Evidence has established that a cadence of 100 steps/min is indicative of the moderate intensity threshold of 3 metabolic equivalents (METs), but this has only been described in non-pregnant individuals. As metabolic alterations are well established during pregnancy, the purpose of this study was to determine if the walking cadence equivalent to 3 METs in pregnant women is similar to non-pregnant populations. Pregnant females (n
= 29; age = 30.3 ± 3.2 years, gestational age = 23.9 ± 6.6 weeks) in their second or third trimester (>12 weeks gestation) completed three stages of treadmill walking for 5 min at different standardized walking speeds: 2.5, 3.0, and 3.5 miles per hour (mph). Oxygen consumption (VO2) and heart rate (HR) were measured each minute and METs were calculated for each stage. Real-time continuous monitoring of walking cadence was evaluated by an OptoGait gait analysis system. Following the three standardized speed stages, participants completed an additional stage walking at a speed that elicited 100 steps/min; VO2 and HR were also collected. A one-sample t-test was used to compare MET values at each stage to the heuristic 3 MET cutoff, and Pearson correlation coefficient was calculated to evaluate the relationship between cadence and METs. Mean cadence increased linearly across the three stages (2.5 mph = 103.7 ± 4.5, 3.0 mph = 112.5 ± 5.3, and 3.5 mph = 120.4 ± 6.2 steps/min), as did METs (2.5 mph = 2.7 ± 1.7, 3.0 mph = 3.2 ± 0.8, and 3.5 mph = 4.3 ± 1.8 METs) regardless of trimester. The average treadmill speed at which women walked at 100 steps/min was 2.4 ± 0.4 mph which elicited an oxygen consumption of 9.5 mL•kg−1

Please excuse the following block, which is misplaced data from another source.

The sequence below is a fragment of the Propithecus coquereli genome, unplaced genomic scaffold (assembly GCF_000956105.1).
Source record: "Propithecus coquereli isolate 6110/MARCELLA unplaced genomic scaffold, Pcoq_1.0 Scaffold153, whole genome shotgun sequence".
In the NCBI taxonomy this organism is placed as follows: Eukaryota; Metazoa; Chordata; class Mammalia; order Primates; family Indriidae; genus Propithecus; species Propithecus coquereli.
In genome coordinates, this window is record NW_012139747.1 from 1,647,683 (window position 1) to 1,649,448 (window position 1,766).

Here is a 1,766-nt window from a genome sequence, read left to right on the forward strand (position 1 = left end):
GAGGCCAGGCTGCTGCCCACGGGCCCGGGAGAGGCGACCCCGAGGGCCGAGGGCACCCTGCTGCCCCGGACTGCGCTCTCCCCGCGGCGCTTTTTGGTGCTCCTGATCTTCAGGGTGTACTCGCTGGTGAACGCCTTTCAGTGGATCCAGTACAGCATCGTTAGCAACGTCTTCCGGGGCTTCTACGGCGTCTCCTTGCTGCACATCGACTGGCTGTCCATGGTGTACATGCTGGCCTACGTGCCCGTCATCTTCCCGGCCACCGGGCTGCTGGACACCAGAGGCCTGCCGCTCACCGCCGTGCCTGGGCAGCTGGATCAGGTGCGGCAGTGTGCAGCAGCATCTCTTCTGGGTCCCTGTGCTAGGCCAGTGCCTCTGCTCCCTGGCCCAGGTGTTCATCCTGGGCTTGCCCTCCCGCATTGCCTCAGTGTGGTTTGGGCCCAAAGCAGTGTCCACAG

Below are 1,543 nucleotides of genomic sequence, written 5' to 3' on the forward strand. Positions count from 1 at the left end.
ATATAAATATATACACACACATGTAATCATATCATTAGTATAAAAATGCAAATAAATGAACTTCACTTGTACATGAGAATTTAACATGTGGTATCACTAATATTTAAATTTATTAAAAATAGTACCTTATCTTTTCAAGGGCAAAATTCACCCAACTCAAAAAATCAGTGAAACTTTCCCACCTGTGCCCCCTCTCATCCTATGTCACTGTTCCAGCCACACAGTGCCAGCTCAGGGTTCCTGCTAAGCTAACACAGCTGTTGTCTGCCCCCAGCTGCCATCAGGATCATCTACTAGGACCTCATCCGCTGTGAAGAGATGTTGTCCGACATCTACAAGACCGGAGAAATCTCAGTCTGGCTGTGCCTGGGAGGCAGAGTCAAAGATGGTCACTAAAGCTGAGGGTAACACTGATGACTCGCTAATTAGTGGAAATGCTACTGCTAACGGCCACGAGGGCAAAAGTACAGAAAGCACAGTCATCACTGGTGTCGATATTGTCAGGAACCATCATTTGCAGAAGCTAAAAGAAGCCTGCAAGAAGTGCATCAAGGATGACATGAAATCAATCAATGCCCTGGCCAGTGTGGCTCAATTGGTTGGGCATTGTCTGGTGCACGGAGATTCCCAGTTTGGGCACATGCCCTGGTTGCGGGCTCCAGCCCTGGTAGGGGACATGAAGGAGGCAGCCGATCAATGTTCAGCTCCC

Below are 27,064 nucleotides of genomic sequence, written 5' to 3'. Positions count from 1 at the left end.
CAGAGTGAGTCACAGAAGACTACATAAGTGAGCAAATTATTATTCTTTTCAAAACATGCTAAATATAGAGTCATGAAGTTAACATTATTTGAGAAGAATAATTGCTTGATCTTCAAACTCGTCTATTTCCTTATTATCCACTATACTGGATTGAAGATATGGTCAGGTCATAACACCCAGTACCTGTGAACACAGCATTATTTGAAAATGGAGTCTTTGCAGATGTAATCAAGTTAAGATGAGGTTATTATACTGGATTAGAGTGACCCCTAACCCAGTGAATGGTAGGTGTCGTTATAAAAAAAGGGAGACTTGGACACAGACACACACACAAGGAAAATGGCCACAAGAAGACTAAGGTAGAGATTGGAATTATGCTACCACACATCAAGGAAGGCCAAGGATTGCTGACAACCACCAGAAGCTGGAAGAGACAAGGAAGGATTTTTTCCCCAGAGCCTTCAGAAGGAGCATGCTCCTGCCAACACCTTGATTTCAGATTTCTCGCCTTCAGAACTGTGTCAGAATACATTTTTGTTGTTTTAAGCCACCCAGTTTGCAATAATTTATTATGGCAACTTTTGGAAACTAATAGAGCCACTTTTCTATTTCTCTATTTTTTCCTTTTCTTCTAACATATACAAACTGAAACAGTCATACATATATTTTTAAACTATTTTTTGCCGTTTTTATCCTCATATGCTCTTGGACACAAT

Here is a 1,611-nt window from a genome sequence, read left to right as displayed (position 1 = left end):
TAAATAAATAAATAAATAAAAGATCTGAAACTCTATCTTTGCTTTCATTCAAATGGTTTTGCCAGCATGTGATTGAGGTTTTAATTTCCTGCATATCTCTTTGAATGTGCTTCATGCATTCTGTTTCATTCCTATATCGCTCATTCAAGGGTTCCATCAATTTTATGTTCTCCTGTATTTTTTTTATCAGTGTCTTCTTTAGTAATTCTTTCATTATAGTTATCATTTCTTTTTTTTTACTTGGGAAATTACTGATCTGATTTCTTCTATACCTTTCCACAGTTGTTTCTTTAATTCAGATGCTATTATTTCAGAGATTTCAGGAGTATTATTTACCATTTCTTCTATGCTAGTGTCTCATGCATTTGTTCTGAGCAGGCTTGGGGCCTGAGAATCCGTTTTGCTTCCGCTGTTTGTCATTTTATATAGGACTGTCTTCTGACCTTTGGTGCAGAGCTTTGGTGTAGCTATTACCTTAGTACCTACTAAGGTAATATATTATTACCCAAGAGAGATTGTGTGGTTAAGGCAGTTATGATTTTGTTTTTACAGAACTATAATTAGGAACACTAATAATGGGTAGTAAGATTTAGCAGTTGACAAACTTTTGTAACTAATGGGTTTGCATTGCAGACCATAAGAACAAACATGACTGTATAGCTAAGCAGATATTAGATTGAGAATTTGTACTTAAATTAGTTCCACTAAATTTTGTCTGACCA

, or 2.7 ± 0.7 METs. There was no significant difference between METs at 3.0 mph and the conventional 3 MET cut point for moderate-intensity PA (p
< 0.05). There was a moderate and significant relationship between METs and cadence (2nd trimester: r = 0.51; 3rd trimester: r = 0.42). Current data indicate for the first time that the traditionally used 3 MET cutoff for moderate-intensity activity is appropriate for pregnant women despite metabolic alterations associated with pregnancy. This may have important implications for exercise prescription in pregnant populations.
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